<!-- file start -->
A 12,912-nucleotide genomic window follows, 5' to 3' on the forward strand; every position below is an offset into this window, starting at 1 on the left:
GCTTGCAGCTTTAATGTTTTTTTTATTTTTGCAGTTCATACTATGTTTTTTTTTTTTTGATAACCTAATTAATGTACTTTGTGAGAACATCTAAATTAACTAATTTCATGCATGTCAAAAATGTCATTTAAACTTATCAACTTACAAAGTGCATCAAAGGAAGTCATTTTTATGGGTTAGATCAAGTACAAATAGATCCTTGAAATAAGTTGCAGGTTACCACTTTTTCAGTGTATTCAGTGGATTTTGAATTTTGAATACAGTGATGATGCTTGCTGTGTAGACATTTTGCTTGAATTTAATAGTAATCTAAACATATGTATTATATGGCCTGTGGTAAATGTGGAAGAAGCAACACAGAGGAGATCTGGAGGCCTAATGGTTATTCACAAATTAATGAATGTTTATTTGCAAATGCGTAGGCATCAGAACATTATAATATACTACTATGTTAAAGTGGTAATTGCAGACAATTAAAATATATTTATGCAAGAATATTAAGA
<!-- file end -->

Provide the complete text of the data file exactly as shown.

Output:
A 12,912-nucleotide genomic window follows, 5' to 3' on the forward strand; every position below is an offset into this window, starting at 1 on the left:
GCTTGCAGCTTTAATGTTTTTTTTATTTTTGCAGTTCATACTATGTTTTTTTTTTTTTGATAACCTAATTAATGTACTTTGTGAGAACATCTAAATTAACTAATTTCATGCATGTCAAAAATGTCATTTAAACTTATCAACTTACAAAGTGCATCAAAGGAAGTCATTTTTATGGGTTAGATCAAGTACAAATAGATCCTTGAAATAAGTTGCAGGTTACCACTTTTTCAGTGTATTCAGTGGATTTTGAATTTTGAATACAGTGATGATGCTTGCTGTGTAGACATTTTGCTTGAATTTAATAGTAATCTAAACATATGTATTATATGGCCTGTGGTAAATGTGGAAGAAGCAACACAGAGGAGATCTGGAGGCCTAATGGTTATTCACAAATTAATGAATGTTTATTTGCAAATGCGTAGGCATCAGAACATTATAATATACTACTATGTTAAAGTGGTAATTGCAGACAATTAAAATATATTTATGCAAGAATATTAAGA